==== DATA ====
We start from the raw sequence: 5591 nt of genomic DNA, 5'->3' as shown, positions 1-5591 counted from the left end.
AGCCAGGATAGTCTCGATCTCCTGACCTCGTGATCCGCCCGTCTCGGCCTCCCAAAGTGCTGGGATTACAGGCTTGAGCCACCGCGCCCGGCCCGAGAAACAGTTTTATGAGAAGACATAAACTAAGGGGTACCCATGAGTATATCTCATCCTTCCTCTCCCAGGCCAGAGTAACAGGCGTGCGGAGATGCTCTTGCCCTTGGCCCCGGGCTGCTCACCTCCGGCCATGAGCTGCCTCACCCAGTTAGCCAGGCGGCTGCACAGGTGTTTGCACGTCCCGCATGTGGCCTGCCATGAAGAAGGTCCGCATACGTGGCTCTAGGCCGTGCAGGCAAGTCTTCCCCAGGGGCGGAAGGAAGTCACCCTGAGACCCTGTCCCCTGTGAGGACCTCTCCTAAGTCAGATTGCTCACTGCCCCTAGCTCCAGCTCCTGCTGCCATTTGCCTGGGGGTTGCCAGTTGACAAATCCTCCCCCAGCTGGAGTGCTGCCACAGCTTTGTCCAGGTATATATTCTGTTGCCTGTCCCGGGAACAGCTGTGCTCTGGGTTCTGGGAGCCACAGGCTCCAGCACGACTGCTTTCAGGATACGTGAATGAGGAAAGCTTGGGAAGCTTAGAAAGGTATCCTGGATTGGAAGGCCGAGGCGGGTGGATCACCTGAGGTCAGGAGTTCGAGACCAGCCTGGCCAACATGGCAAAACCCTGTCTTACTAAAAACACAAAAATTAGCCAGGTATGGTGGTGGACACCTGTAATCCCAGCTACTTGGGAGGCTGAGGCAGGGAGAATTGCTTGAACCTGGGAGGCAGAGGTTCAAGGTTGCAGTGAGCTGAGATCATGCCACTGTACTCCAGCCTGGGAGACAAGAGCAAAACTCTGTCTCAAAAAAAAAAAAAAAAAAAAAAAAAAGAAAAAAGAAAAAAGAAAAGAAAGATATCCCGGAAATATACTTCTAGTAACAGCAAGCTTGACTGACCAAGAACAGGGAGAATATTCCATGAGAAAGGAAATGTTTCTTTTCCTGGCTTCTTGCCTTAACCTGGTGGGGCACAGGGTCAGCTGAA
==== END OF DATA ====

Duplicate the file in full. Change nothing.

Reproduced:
We start from the raw sequence: 5591 nt of genomic DNA, 5'->3' as shown, positions 1-5591 counted from the left end.
AGCCAGGATAGTCTCGATCTCCTGACCTCGTGATCCGCCCGTCTCGGCCTCCCAAAGTGCTGGGATTACAGGCTTGAGCCACCGCGCCCGGCCCGAGAAACAGTTTTATGAGAAGACATAAACTAAGGGGTACCCATGAGTATATCTCATCCTTCCTCTCCCAGGCCAGAGTAACAGGCGTGCGGAGATGCTCTTGCCCTTGGCCCCGGGCTGCTCACCTCCGGCCATGAGCTGCCTCACCCAGTTAGCCAGGCGGCTGCACAGGTGTTTGCACGTCCCGCATGTGGCCTGCCATGAAGAAGGTCCGCATACGTGGCTCTAGGCCGTGCAGGCAAGTCTTCCCCAGGGGCGGAAGGAAGTCACCCTGAGACCCTGTCCCCTGTGAGGACCTCTCCTAAGTCAGATTGCTCACTGCCCCTAGCTCCAGCTCCTGCTGCCATTTGCCTGGGGGTTGCCAGTTGACAAATCCTCCCCCAGCTGGAGTGCTGCCACAGCTTTGTCCAGGTATATATTCTGTTGCCTGTCCCGGGAACAGCTGTGCTCTGGGTTCTGGGAGCCACAGGCTCCAGCACGACTGCTTTCAGGATACGTGAATGAGGAAAGCTTGGGAAGCTTAGAAAGGTATCCTGGATTGGAAGGCCGAGGCGGGTGGATCACCTGAGGTCAGGAGTTCGAGACCAGCCTGGCCAACATGGCAAAACCCTGTCTTACTAAAAACACAAAAATTAGCCAGGTATGGTGGTGGACACCTGTAATCCCAGCTACTTGGGAGGCTGAGGCAGGGAGAATTGCTTGAACCTGGGAGGCAGAGGTTCAAGGTTGCAGTGAGCTGAGATCATGCCACTGTACTCCAGCCTGGGAGACAAGAGCAAAACTCTGTCTCAAAAAAAAAAAAAAAAAAAAAAAAAAGAAAAAAGAAAAAAGAAAAGAAAGATATCCCGGAAATATACTTCTAGTAACAGCAAGCTTGACTGACCAAGAACAGGGAGAATATTCCATGAGAAAGGAAATGTTTCTTTTCCTGGCTTCTTGCCTTAACCTGGTGGGGCACAGGGTCAGCTGAA